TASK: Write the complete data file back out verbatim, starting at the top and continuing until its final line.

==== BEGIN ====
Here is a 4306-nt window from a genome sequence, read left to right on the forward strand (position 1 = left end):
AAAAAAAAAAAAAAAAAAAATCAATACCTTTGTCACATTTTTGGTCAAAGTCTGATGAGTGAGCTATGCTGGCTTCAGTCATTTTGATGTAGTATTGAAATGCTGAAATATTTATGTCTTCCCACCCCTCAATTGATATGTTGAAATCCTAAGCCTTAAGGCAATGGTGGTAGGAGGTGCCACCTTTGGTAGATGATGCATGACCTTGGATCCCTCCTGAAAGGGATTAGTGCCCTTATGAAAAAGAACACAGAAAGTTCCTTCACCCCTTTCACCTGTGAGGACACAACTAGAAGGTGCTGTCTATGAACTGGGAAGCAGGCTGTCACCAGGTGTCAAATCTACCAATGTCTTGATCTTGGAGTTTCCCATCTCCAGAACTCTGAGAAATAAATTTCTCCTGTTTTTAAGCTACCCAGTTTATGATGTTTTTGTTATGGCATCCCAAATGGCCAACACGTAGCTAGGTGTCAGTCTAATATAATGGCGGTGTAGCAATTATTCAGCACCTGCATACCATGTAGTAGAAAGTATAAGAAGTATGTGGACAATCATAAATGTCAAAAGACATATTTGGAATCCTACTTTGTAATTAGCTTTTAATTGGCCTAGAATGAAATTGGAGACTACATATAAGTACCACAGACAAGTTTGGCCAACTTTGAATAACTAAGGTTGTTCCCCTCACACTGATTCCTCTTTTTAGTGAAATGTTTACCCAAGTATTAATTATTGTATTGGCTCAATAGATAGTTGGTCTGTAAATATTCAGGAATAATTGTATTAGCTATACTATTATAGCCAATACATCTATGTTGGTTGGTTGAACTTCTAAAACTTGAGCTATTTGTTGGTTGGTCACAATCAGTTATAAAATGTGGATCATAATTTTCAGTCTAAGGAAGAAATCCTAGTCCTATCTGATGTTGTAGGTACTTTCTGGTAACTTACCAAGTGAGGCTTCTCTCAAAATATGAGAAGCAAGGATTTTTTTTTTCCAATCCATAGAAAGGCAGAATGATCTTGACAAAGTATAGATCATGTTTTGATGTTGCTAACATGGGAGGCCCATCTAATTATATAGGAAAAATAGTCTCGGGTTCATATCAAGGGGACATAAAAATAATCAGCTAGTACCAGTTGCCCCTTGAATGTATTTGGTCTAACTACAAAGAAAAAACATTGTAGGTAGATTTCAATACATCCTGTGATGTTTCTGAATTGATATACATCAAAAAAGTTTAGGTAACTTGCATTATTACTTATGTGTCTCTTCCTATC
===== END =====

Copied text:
Here is a 4306-nt window from a genome sequence, read left to right on the forward strand (position 1 = left end):
AAAAAAAAAAAAAAAAAAAATCAATACCTTTGTCACATTTTTGGTCAAAGTCTGATGAGTGAGCTATGCTGGCTTCAGTCATTTTGATGTAGTATTGAAATGCTGAAATATTTATGTCTTCCCACCCCTCAATTGATATGTTGAAATCCTAAGCCTTAAGGCAATGGTGGTAGGAGGTGCCACCTTTGGTAGATGATGCATGACCTTGGATCCCTCCTGAAAGGGATTAGTGCCCTTATGAAAAAGAACACAGAAAGTTCCTTCACCCCTTTCACCTGTGAGGACACAACTAGAAGGTGCTGTCTATGAACTGGGAAGCAGGCTGTCACCAGGTGTCAAATCTACCAATGTCTTGATCTTGGAGTTTCCCATCTCCAGAACTCTGAGAAATAAATTTCTCCTGTTTTTAAGCTACCCAGTTTATGATGTTTTTGTTATGGCATCCCAAATGGCCAACACGTAGCTAGGTGTCAGTCTAATATAATGGCGGTGTAGCAATTATTCAGCACCTGCATACCATGTAGTAGAAAGTATAAGAAGTATGTGGACAATCATAAATGTCAAAAGACATATTTGGAATCCTACTTTGTAATTAGCTTTTAATTGGCCTAGAATGAAATTGGAGACTACATATAAGTACCACAGACAAGTTTGGCCAACTTTGAATAACTAAGGTTGTTCCCCTCACACTGATTCCTCTTTTTAGTGAAATGTTTACCCAAGTATTAATTATTGTATTGGCTCAATAGATAGTTGGTCTGTAAATATTCAGGAATAATTGTATTAGCTATACTATTATAGCCAATACATCTATGTTGGTTGGTTGAACTTCTAAAACTTGAGCTATTTGTTGGTTGGTCACAATCAGTTATAAAATGTGGATCATAATTTTCAGTCTAAGGAAGAAATCCTAGTCCTATCTGATGTTGTAGGTACTTTCTGGTAACTTACCAAGTGAGGCTTCTCTCAAAATATGAGAAGCAAGGATTTTTTTTTTCCAATCCATAGAAAGGCAGAATGATCTTGACAAAGTATAGATCATGTTTTGATGTTGCTAACATGGGAGGCCCATCTAATTATATAGGAAAAATAGTCTCGGGTTCATATCAAGGGGACATAAAAATAATCAGCTAGTACCAGTTGCCCCTTGAATGTATTTGGTCTAACTACAAAGAAAAAACATTGTAGGTAGATTTCAATACATCCTGTGATGTTTCTGAATTGATATACATCAAAAAAGTTTAGGTAACTTGCATTATTACTTATGTGTCTCTTCCTATC